Changing lanes

The way I figure it, I spent about 200 24-hour days in traffic on State Route 520 from Seattle to Redmond and back over the course of 10 years. This commute bore the distinction of taking me across the longest floating bridge on Earth twice a day.

You see a lot when you spend that kind of time in the car. Little things, like the fact that someone glued a bottle of aspirin to the jersey wall between the east- and west-bound lanes. The way a road-striping crew painted a fresh yellow line all the way up to—and then beyond—a dead raccoon on the side of the highway. And a guy dressed as the grim reaper, standing silently at an intersection.

These things were entertaining, but one of my experiences became a metaphor that has helped me ever since.

During my commute, I was often frustrated to find myself in a lane that had come to a dead stop, while traffic moved briskly and efficiently in the next lane over. Eventually, I learned that I couldn’t switch to the lane I wanted to be in unless the traffic in my own lane began to move as well.

I learned that you can’t change lanes unless you’re moving.

The economy brought me to a halt, and I saw nothing but brake lights. This was especially frustrating because people were sailing by unscathed in the next lane over.

It took a while, but the lane I’m in has begun to move. It’s less than ideal. It’s nowhere near where I’ve been or where I want to be. But as I pick up speed, I also pick up the ability to make choices.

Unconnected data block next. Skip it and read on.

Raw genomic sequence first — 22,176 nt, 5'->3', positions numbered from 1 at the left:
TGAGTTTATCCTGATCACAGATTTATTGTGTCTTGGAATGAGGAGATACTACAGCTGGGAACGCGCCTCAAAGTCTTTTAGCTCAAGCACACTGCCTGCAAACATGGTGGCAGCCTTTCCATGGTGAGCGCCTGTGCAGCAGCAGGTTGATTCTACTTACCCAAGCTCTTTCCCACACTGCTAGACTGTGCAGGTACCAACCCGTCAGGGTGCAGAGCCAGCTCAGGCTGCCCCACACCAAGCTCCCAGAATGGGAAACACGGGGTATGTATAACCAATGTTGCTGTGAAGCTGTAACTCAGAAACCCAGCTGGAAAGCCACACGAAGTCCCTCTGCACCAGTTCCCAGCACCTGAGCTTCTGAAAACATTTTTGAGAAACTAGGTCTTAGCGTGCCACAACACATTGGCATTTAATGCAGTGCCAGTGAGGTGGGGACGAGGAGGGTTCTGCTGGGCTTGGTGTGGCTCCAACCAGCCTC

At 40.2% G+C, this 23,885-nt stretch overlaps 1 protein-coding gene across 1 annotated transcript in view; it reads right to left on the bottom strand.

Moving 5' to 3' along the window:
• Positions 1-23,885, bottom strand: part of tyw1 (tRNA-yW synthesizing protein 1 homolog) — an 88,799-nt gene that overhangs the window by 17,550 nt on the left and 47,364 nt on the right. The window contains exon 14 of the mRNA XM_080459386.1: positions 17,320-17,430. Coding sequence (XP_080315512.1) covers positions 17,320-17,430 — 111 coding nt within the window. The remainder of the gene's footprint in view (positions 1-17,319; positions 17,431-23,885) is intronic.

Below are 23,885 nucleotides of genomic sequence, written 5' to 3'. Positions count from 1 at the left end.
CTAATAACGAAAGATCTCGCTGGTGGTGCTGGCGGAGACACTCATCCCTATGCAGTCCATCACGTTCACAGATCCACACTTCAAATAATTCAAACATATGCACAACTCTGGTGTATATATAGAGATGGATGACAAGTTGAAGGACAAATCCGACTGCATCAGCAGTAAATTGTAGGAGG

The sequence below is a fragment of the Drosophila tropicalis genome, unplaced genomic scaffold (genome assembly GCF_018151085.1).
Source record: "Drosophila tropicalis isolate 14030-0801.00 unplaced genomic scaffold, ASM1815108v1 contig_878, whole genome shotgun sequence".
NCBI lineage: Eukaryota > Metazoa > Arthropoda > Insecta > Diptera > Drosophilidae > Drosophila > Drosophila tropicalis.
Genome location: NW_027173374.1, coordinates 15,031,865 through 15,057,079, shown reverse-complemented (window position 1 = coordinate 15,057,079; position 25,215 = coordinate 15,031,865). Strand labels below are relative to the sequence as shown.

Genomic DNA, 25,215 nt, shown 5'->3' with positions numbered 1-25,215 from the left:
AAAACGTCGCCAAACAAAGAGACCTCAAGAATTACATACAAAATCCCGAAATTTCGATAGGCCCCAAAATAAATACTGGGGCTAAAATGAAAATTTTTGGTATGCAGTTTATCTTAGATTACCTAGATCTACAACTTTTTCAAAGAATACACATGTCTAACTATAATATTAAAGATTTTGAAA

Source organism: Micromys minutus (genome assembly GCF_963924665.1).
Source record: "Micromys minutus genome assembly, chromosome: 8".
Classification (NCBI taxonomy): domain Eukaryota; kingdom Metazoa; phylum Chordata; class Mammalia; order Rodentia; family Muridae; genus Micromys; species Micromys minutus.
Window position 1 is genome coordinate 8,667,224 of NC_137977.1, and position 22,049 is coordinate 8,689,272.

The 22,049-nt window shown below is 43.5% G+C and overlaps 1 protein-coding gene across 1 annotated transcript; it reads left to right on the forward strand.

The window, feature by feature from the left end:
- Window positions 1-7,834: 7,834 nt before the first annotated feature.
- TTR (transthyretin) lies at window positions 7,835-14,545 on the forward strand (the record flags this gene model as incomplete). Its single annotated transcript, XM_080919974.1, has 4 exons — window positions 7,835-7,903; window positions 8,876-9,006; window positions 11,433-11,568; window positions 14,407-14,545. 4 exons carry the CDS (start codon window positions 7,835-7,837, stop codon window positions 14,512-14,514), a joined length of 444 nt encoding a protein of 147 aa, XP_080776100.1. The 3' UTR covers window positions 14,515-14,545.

At some point, I’ll be able to change lanes. Or I’ll realize that the one I’m in now turned out to be the right one after all.

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2 thoughts on “Changing lanes

  1. I was also stuck in a lane that stopped for two years, just started moving again 5 months ago, and then recently I switched lanes. Your metaphor is apt. It captures the frustration and confusion of standing still while the others move past you. When my lane stopped, it was partially a choice (moving to a place I’ve always wanted to be) and then a choice out of my control (the economy). It was a year of choosing to stop, and a year or more of wanting to get moving again.

    It was when I let go and just accepted this is where I am, where I want to be and stopped beating myself up for so many things out of my control, that I started to move.

    Everyone’s story is different. Thank you for sharing yours — it resonated.

    • Thank you, Rani. I just finished a book that is so about this titled “Goal-Free Living” by Stephen Shapiro. I will write a post about it soon, but I’m still in the process of dovetailing it into my world view.

      Since I wrote this post, the traffic in my lane stopped again, so it is good to hear from you that, given enough time, it will restart and get moving enough to change lanes if necessary.

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